Archive for September 9th, 2010

Thunder Take Controversial Game 2 Win, 1-0

September 9, 2010

Rene Rivera hit a walk-off home run deep to center field off of Trystan Magnuson in the bottom of the 12th inning to end a spectacular game in favor of the Thunder, 1-0.  That’s Rivera’s second home run of the series.

The Fisher Cats appeared to score a run in the top of the 12th…but first base umpire Chris Hamner appeared to blow a call on Darin Mastroianni, who legged out a ground ball that would have driven in a run.  Photographic evidence provided by photographer Kevin Littlefield shows that Mastroianni was in fact safe.

Mike Ashmore, mashmore98 AT

Pettitte Post-Game Information

September 9, 2010

Andy Pettitte spent about 10 minutes addressing reporters after his Game 2 start.  I will have a full transcript when I get home, but the basics are this…

— Pettitte reported no discomfort and said he expects his stuff to get better as things progress. 

— Pettitte is unsure of where his next start will be, saying he will be flying to Texas tomorrow to meet with pitching coach Dave Eiland and determine the course of action from here.

— Pettitte threw a brief bullpen after his four innings were over to get to his 65 pitch count.

Here’s a brief Star Ledger recap I wrote.  I’ll explain that later if I can…

Mike Ashmore, mashmore98 AT


September 9, 2010

1st Inning: 7 pitches/5 strikes.  A groundout, a single by Adeiny Hechevarria and a DP grounder by Eric Thames.

2nd Inning: 17 pitches/12 strikes. 24 pitches/17 strikes total. Pettitte struck out Adam Calderon to end the inning.

3rd Inning: 16 pitches/12 strikes.  40 pitches/29 strikes total.   Matt Liuzza singled to right to lead off the inning.  Pettitte got former Orioles pitcher Adam Loewen to strike out looking on three pitches, but Liuzza advanced to third on two Pettitte wild pitches.  With Jonathan Diaz up, and SS Luis Nunez playing in…Nunez speared a hard hit grounder and saved Pettitte from a run.  Darin Mastroianni weakly grounded to first to end the threat.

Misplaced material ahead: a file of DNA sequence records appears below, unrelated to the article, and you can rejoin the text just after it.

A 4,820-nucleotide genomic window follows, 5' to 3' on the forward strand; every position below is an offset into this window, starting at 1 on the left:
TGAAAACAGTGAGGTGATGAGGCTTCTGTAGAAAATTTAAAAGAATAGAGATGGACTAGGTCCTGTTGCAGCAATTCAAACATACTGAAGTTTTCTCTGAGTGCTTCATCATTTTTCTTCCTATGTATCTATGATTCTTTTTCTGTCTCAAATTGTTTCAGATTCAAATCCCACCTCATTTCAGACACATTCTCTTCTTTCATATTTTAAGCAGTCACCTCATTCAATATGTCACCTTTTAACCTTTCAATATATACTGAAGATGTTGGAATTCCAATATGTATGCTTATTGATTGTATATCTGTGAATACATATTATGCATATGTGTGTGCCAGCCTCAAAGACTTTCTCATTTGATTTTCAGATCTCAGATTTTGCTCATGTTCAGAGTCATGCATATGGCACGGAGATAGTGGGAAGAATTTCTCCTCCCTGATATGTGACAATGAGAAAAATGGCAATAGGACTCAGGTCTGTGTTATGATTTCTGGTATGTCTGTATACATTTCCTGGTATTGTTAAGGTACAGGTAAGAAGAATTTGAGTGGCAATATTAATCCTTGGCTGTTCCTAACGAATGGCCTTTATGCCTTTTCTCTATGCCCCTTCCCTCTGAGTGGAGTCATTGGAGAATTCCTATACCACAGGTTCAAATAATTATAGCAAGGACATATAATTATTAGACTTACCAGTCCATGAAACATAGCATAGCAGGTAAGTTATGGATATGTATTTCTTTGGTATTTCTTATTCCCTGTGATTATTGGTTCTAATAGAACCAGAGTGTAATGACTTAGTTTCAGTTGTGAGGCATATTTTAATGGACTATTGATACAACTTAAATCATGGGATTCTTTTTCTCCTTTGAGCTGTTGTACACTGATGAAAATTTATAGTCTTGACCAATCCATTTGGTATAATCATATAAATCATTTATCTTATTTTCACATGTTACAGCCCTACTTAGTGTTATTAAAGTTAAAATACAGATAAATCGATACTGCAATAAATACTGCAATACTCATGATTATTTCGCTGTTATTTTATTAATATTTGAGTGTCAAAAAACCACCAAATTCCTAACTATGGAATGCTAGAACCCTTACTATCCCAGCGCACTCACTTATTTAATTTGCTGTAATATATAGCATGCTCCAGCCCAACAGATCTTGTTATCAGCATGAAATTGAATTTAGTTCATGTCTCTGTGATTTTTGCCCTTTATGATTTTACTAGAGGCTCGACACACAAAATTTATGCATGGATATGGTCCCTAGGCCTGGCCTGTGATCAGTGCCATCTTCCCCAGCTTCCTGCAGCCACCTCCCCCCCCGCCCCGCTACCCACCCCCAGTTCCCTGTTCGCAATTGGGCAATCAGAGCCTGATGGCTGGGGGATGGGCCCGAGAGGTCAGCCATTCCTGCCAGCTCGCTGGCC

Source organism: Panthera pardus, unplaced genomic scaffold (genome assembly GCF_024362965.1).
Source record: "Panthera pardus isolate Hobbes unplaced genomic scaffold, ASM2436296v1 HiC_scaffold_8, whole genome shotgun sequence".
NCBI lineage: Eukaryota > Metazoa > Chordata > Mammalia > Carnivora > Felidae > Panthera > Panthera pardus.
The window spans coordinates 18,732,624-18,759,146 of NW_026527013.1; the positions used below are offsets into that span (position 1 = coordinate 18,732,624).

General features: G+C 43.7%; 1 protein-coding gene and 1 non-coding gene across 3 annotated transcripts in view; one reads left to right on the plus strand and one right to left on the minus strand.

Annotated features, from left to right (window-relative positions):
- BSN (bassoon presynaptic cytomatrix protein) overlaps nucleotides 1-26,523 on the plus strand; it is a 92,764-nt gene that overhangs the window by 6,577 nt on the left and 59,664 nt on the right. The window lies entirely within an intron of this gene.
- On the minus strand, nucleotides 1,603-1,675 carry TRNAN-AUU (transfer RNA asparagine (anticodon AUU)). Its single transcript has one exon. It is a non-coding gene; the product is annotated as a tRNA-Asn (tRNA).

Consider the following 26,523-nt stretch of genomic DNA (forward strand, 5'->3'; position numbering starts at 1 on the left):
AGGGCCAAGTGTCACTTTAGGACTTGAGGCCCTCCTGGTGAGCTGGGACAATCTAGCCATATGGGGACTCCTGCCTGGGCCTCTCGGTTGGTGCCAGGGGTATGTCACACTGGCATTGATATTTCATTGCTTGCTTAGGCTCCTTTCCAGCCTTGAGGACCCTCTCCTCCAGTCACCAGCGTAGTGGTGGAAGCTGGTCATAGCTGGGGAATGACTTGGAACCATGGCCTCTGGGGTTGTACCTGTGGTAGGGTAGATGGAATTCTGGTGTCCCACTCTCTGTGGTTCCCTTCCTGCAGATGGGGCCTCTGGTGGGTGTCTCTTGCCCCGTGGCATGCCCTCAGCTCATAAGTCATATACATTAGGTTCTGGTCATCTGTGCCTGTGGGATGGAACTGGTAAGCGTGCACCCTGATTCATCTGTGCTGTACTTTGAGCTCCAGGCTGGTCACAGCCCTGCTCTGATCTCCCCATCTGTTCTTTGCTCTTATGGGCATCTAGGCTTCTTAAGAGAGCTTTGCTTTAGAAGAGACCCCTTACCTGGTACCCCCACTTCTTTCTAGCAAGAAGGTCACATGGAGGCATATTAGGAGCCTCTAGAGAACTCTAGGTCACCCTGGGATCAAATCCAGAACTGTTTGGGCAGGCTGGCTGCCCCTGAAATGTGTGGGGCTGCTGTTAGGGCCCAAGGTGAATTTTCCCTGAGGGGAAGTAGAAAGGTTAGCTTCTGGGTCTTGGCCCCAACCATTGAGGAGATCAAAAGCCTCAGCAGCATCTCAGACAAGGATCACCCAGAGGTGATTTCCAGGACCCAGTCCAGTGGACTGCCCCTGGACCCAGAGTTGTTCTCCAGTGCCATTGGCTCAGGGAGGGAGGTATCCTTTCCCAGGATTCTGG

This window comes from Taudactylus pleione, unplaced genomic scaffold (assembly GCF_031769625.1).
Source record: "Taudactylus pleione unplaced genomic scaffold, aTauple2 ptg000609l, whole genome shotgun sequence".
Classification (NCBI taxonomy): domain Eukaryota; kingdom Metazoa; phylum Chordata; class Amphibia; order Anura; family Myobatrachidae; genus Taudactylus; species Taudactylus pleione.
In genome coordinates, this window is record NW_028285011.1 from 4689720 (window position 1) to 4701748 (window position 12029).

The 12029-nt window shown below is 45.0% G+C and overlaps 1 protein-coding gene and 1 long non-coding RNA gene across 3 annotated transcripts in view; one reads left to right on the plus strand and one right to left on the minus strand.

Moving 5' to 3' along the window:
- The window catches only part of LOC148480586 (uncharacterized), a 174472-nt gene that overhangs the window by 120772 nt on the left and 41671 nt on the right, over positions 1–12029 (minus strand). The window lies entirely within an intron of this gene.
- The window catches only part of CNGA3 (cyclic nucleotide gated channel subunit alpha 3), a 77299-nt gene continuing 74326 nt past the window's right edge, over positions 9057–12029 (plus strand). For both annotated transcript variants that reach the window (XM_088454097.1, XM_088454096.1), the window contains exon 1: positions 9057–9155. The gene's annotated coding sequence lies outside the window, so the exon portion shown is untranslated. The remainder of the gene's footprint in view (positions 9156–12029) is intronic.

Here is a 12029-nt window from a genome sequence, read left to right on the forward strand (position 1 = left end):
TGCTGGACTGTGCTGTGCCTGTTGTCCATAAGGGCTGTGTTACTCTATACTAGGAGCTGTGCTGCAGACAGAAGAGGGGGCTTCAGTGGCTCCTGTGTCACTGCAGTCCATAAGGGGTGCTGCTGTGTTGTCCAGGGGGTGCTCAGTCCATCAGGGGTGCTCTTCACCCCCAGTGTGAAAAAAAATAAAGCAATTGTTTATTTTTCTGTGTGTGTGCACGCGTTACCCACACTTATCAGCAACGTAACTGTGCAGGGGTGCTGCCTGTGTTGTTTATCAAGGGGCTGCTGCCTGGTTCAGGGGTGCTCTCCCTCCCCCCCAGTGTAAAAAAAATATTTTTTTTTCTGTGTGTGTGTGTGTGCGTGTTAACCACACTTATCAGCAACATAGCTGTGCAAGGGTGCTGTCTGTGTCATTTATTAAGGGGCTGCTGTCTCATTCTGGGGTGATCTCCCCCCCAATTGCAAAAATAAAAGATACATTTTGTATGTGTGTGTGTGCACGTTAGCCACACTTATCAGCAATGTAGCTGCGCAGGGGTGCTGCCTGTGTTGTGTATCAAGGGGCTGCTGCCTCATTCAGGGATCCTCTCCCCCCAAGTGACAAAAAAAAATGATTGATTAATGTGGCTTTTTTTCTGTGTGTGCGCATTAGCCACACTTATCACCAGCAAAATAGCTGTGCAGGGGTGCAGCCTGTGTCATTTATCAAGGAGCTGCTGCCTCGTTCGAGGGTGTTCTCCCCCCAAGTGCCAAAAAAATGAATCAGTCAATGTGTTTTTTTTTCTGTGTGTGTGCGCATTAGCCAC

4th Inning: 11 pitches/8 strikes.   51 pitches/37 strikes total for Pettitte.  He struck out two and had his strongest inning.  He absolutely froze Shawn Bowman on a 3-2 pitch to end the frame.

Final Line: 4 IP, 2 H, 0 R, 0 ER, 0 BB, 4 K






Mike Ashmore, mashmore98 AT

ELDS Game 2: Pre-Game Notes (Cox Suspended, De La Rosa Removed From 40-Man Roster)

September 9, 2010

6:15 PM — Here’s the scene at Waterfront Park right now…hecccccccccccccctic

6:00 PM — I’ll obviously have a Pettitte bonanza up in a bit…but Wilkin De La Rosa has been removed from the 40-man roster.  The Yankees have claimed Padres pitcher Steve Garrison to take his place.

J.B. Cox is suspended for the rest of the season.  Tony Franklin was surprisingly…well, frank about the whole thing.  But the story from here on out is Pettitte, and that’s the focus from here on out.  I’ll have quotes on everything else after the game.

4:25 PM — There could be yet another move coming with the bullpen…

3:20 PM — Lineups…


Darin Mastroianni, CF
Adeiny Hechavarria, SS
Eric Thames, DH
Shawn Bowman, 3B
David Cooper, 1B
Adam Calderone, LF
Matt Liuzza, C
Adam Loewen, RF
Jonathan Diaz, 2B

Zach Stewart, P


Austin Krum, CF
Justin Snyder, 3B
Daniel Brewer, RF
Austin Romine, C
Marcos Vechionacci, 1B